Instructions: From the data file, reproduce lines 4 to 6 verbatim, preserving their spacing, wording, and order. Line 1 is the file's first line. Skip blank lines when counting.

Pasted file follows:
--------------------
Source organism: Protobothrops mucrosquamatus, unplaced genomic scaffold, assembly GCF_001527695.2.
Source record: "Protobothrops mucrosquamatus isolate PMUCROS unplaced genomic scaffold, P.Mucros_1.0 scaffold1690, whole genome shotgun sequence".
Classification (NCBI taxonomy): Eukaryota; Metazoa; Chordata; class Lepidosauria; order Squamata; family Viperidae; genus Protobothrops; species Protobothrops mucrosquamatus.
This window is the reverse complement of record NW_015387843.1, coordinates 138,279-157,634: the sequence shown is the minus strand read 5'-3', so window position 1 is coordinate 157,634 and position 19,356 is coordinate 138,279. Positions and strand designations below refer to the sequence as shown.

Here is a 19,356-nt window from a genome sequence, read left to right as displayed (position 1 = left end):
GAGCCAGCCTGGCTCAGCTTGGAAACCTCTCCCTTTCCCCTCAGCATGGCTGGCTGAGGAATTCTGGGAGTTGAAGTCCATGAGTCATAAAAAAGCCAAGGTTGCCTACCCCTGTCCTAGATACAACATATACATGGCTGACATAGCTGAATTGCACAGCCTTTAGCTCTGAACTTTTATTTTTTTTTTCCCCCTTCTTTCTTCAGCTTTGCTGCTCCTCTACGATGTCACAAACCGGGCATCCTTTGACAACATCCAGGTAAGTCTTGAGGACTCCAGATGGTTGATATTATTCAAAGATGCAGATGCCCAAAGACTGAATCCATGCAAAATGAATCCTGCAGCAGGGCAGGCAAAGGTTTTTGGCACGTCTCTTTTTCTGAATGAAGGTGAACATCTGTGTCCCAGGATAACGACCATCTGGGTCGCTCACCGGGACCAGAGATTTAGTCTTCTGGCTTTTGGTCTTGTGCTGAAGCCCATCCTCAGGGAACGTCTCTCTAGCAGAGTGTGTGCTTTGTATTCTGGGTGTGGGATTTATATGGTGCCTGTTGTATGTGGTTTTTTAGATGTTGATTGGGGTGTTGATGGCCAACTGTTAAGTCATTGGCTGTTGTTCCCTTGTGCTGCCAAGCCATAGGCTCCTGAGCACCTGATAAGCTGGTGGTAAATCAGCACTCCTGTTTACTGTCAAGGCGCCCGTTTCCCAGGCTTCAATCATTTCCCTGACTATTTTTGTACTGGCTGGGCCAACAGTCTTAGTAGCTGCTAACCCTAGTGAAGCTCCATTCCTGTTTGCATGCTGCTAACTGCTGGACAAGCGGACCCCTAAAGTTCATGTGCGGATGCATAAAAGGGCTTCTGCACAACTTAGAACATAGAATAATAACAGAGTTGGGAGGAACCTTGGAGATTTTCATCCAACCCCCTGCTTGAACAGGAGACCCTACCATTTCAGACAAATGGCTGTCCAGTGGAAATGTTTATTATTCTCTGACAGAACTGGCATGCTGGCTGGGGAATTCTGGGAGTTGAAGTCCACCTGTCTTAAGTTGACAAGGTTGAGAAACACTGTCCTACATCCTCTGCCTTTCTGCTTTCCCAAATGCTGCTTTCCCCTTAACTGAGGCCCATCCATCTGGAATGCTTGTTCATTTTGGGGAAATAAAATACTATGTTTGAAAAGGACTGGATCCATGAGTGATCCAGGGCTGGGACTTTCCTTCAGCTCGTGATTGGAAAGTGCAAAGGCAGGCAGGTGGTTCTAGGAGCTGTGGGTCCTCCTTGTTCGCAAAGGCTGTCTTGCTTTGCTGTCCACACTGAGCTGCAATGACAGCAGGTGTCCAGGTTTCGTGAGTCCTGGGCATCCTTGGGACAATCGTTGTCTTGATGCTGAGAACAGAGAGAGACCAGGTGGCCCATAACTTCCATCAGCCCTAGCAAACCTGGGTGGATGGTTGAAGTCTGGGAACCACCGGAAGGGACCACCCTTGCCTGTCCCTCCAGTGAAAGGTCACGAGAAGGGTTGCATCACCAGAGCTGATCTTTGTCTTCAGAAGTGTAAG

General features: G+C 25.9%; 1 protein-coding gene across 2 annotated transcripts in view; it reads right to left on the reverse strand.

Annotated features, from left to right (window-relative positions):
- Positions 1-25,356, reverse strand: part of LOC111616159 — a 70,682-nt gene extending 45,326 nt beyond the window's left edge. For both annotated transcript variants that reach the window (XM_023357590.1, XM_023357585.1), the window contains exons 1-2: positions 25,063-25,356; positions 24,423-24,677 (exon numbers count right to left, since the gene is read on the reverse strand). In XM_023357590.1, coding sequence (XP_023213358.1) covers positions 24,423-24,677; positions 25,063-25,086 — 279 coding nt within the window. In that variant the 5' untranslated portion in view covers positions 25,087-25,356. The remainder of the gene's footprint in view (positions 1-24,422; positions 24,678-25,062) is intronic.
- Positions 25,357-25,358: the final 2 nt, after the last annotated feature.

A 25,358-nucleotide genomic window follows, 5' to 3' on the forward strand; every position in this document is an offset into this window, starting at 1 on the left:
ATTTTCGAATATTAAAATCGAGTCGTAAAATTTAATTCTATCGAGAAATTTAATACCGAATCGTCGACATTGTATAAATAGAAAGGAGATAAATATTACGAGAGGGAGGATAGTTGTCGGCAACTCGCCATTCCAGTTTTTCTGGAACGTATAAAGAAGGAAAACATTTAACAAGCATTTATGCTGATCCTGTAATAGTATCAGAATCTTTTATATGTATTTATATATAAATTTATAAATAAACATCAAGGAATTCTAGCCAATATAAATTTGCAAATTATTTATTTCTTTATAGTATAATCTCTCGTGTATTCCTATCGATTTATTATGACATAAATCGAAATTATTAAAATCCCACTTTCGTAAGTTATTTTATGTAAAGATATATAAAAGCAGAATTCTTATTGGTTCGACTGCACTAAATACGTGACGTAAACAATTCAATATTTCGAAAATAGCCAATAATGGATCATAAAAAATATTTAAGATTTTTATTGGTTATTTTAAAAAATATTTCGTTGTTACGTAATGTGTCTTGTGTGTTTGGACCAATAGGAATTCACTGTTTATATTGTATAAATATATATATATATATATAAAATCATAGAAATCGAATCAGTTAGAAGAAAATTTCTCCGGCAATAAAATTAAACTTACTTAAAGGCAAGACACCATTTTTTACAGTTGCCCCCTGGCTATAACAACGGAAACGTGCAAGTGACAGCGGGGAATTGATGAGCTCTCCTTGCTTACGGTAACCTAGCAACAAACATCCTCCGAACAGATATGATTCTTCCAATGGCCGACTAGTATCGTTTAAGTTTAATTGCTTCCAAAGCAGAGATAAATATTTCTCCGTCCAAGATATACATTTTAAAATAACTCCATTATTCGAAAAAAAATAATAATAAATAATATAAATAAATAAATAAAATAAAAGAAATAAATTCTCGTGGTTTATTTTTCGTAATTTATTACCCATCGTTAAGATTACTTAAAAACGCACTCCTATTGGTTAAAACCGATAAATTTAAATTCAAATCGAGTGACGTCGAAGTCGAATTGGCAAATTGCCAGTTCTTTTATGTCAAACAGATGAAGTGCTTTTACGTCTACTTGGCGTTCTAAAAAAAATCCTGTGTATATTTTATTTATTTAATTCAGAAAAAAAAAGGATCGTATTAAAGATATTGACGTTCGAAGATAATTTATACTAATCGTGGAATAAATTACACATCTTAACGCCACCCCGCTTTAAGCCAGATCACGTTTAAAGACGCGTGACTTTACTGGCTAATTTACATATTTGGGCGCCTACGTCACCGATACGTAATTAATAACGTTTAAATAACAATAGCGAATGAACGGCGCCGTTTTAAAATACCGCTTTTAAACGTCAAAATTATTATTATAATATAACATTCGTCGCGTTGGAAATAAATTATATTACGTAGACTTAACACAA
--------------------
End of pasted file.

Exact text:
This window is the reverse complement of record NW_015387843.1, coordinates 138,279-157,634: the sequence shown is the minus strand read 5'-3', so window position 1 is coordinate 157,634 and position 19,356 is coordinate 138,279. Positions and strand designations below refer to the sequence as shown.

Here is a 19,356-nt window from a genome sequence, read left to right as displayed (position 1 = left end):
GAGCCAGCCTGGCTCAGCTTGGAAACCTCTCCCTTTCCCCTCAGCATGGCTGGCTGAGGAATTCTGGGAGTTGAAGTCCATGAGTCATAAAAAAGCCAAGGTTGCCTACCCCTGTCCTAGATACAACATATACATGGCTGACATAGCTGAATTGCACAGCCTTTAGCTCTGAACTTTTATTTTTTTTTTCCCCCTTCTTTCTTCAGCTTTGCTGCTCCTCTACGATGTCACAAACCGGGCATCCTTTGACAACATCCAGGTAAGTCTTGAGGACTCCAGATGGTTGATATTATTCAAAGATGCAGATGCCCAAAGACTGAATCCATGCAAAATGAATCCTGCAGCAGGGCAGGCAAAGGTTTTTGGCACGTCTCTTTTTCTGAATGAAGGTGAACATCTGTGTCCCAGGATAACGACCATCTGGGTCGCTCACCGGGACCAGAGATTTAGTCTTCTGGCTTTTGGTCTTGTGCTGAAGCCCATCCTCAGGGAACGTCTCTCTAGCAGAGTGTGTGCTTTGTATTCTGGGTGTGGGATTTATATGGTGCCTGTTGTATGTGGTTTTTTAGATGTTGATTGGGGTGTTGATGGCCAACTGTTAAGTCATTGGCTGTTGTTCCCTTGTGCTGCCAAGCCATAGGCTCCTGAGCACCTGATAAGCTGGTGGTAAATCAGCACTCCTGTTTACTGTCAAGGCGCCCGTTTCCCAGGCTTCAATCATTTCCCTGACTATTTTTGTACTGGCTGGGCCAACAGTCTTAGTAGCTGCTAACCCTAGTGAAGCTCCATTCCTGTTTGCATGCTGCTAACTGCTGGACAAGCGGACCCCTAAAGTTCATGTGCGGATGCATAAAAGGGCTTCTGCACAACTTAGAACATAGAATAATAACAGAGTTGGGAGGAACCTTGGAGATTTTCATCCAACCCCCTGCTTGAACAGGAGACCCTACCATTTCAGACAAATGGCTGTCCAGTGGAAATGTTTATTATTCTCTGACAGAACTGGCATGCTGGCTGGGGAATTCTGGGAGTTGAAGTCCACCTGTCTTAAGTTGACAAGGTTGAGAAACACTGTCCTACATCCTCTGCCTTTCTGCTTTCCCAAATGCTGCTTTCCCCTTAACTGAGGCCCATCCATCTGGAATGCTTGTTCATTTTGGGGAAATAAAATACTATGTTTGAAAAGGACTGGATCCATGAGTGATCCAGGGCTGGGACTTTCCTTCAGCTCGTGATTGGAAAGTGCAAAGGCAGGCAGGTGGTTCTAGGAGCTGTGGGTCCTCCTTGTTCGCAAAGGCTGTCTTGCTTTGCTGTCCACACTGAGCTGCAATGACAGCAGGTGTCCAGGTTTCGTGAGTCCTGGGCATCCTTGGGACAATCGTTGTCTTGATGCTGAGAACAGAGAGAGACCAGGTGGCCCATAACTTCCATCAGCCCTAGCAAACCTGGGTGGATGGTTGAAGTCTGGGAACCACCGGAAGGGACCACCCTTGCCTGTCCCTCCAGTGAAAGGTCACGAGAAGGGTTGCATCACCAGAGCTGATCTTTGTCTTCAGAAGTGTAAG